From Bangalore to Pune to Mumbai to London

Pune is about 70 minutes away from Bangalore, southeast of Mumbai. It used to be called “Poona” and is a regional IT centre. The plane trip from Bangalore was in a puddle jumper but they _still_ served a full meal _and_ cleared it away in 70 minutes.

I was met by an extraordinarily handsome man from the company that commissioned me to do the courses–if I had been free to do so and I’d thought he’d accept I’d certainly have propositioned him–he was about 6′ 1 or 2″ tall, olive-coloured skin, slim. Yum, yum. But, it was all business.

I ended up in the Hotel President in Pune. The room was better than Bangalore’s Hotel Ramanashree’s room, but there was no wi-fi (they suggested I use my MODEM, fergawdssake!) and no fridge. The food was better, though. South Indian food is predominantly vegetarian, with a bit of chicken on the side (sounds like Michael Jackson’s life, doesn’t it…) Dal is ubiquitous, as are various vegetable stews, lemon pickle (I had it with every meal except breakfast…I’m certain my blood pressure hasn’t recovered yet), and paratha bread. Use the bread to dip into the stew or dal, but not with your left hand–custom dictates that this is unsanitary.

The course consisted of 18 people, and was a rerun of the Bangalore one. But logistics was again a problem. There were never enough copies of the course material to go around, the projector and my laptop refused to cooperate to show the slides correctly, two days the course was on the first floor and the last day it was in the banquet room. The Indians are very much a hot-climate people in that the ones I encountered didn’t seem fazed by changes, difficulties, or absences of things they needed. They just waited around for the difficulty to be dealt with. Of course, Anglo-Saxon me was reduced to a gibbering wreck when things didn’t turn out as I was told they were to be.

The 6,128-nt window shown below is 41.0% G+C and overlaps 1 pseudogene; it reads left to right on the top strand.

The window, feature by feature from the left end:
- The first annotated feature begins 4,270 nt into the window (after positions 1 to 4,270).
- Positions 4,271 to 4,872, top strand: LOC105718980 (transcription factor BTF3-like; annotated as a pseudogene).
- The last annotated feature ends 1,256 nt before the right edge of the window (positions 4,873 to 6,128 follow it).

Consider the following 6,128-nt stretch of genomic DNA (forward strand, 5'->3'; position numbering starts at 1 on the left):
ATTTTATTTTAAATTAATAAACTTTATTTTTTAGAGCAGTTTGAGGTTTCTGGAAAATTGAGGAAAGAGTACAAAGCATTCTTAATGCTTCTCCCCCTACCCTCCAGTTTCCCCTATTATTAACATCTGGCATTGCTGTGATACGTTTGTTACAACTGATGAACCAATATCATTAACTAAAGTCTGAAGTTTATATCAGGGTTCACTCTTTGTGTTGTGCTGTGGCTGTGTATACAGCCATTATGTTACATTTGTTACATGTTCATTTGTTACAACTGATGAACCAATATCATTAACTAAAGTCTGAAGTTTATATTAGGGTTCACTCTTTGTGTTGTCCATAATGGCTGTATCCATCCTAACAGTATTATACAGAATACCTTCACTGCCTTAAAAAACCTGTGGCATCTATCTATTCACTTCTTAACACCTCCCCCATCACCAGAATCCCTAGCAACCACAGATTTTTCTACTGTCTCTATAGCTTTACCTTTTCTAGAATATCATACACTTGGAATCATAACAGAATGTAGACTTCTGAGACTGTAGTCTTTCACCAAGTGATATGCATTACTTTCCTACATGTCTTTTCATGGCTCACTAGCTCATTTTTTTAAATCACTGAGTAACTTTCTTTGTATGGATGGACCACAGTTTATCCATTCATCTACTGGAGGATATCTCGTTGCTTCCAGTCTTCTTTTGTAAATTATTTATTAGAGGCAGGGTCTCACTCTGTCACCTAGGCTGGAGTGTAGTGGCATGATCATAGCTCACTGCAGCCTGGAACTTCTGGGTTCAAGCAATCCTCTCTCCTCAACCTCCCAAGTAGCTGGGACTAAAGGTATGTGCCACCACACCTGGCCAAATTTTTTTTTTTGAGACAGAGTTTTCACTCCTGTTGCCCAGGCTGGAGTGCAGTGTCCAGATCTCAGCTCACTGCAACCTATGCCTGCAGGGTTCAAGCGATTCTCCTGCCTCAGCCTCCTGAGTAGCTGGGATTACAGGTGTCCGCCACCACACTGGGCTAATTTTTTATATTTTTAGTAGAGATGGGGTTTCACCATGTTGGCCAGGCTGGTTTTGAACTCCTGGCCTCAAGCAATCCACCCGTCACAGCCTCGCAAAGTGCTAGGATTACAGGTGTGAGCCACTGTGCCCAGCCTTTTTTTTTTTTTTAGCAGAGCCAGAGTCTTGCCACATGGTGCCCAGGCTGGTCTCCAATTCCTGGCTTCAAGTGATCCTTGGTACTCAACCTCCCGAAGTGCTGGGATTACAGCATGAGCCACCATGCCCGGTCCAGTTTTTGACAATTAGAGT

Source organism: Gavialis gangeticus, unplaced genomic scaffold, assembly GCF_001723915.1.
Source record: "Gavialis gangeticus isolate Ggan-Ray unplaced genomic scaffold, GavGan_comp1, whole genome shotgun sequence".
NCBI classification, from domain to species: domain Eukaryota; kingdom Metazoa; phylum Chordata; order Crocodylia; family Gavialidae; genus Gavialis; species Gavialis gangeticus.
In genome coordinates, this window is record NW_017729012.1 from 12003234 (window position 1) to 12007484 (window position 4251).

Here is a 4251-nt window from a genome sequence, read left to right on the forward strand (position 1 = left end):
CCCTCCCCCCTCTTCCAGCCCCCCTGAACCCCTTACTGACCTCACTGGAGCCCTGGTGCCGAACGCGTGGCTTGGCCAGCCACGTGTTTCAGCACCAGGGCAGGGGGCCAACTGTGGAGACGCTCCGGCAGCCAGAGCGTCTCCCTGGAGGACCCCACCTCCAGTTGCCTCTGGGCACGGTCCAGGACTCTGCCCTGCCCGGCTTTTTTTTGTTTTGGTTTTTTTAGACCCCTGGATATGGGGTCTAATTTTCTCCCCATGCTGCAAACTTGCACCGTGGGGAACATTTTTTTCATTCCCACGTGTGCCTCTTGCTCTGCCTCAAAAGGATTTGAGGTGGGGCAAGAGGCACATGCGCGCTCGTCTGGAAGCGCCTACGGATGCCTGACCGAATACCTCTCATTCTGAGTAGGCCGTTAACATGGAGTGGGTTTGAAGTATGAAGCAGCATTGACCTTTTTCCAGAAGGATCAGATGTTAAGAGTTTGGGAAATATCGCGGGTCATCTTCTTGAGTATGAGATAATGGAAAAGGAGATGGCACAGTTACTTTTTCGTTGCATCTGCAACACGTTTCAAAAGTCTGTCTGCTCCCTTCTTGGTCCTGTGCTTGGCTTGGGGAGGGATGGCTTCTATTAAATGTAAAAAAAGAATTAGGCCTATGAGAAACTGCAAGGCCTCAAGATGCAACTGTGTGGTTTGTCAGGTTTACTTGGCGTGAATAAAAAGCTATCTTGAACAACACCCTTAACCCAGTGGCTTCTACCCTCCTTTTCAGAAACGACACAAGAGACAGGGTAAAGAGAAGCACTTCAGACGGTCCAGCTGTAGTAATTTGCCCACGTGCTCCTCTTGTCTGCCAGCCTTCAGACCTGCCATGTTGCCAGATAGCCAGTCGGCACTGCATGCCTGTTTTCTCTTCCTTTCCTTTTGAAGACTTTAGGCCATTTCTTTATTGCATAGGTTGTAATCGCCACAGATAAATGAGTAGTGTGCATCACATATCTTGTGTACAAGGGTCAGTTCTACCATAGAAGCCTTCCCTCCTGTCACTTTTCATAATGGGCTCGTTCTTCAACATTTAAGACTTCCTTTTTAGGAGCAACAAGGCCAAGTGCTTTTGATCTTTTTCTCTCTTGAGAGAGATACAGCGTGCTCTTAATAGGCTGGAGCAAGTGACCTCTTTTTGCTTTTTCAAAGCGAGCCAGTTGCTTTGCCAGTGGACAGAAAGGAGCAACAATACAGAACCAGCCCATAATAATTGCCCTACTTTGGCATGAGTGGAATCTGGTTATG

I did no sightseeing, as there didn’t seem to be much to see in Pune. The South India guidebook didn’t even have it listed. So I stayed in my room watching BBC World (what a waste of electrons–the same news and features endlessly repeated all week. But, I was desperate for some news as the Indian papers are like American ones; they are little concerned about foreign news except sports news), drinking 660 mL of Kingfisher or Fosters each night with my dinner, and doing Sudoku puzzles. There were power cuts every day, of two to five minutes’ duration. I nearly got stuck in an elevator during one.

The staff were very eager to please. The first day there, I needed some laundry done, so I followed instructions and put it in the laundry bag with an inventory sheet. It arrived at the end of the day, laundered and pressed. The next day I returned to my room after lunch and discovered that the jeans and polo shirt I’d folded to await my trip home had just disappeared along with my undies and socks from the previous day. I hadn’t asked for them to be washed, but washed they were. Not only that, the laudryman ran down the hall with another bag and wanted to remove all my clean shirts from the closet to wash them as well. With difficulty, I persuaded him that they weren’t in need of cleaning and he left.

It’s monsoon season, so every day waves of rain battered at the hotel windows. I didn’t even go out. I wonder how the denizens of Pune keep from becoming mounts of mould each summer.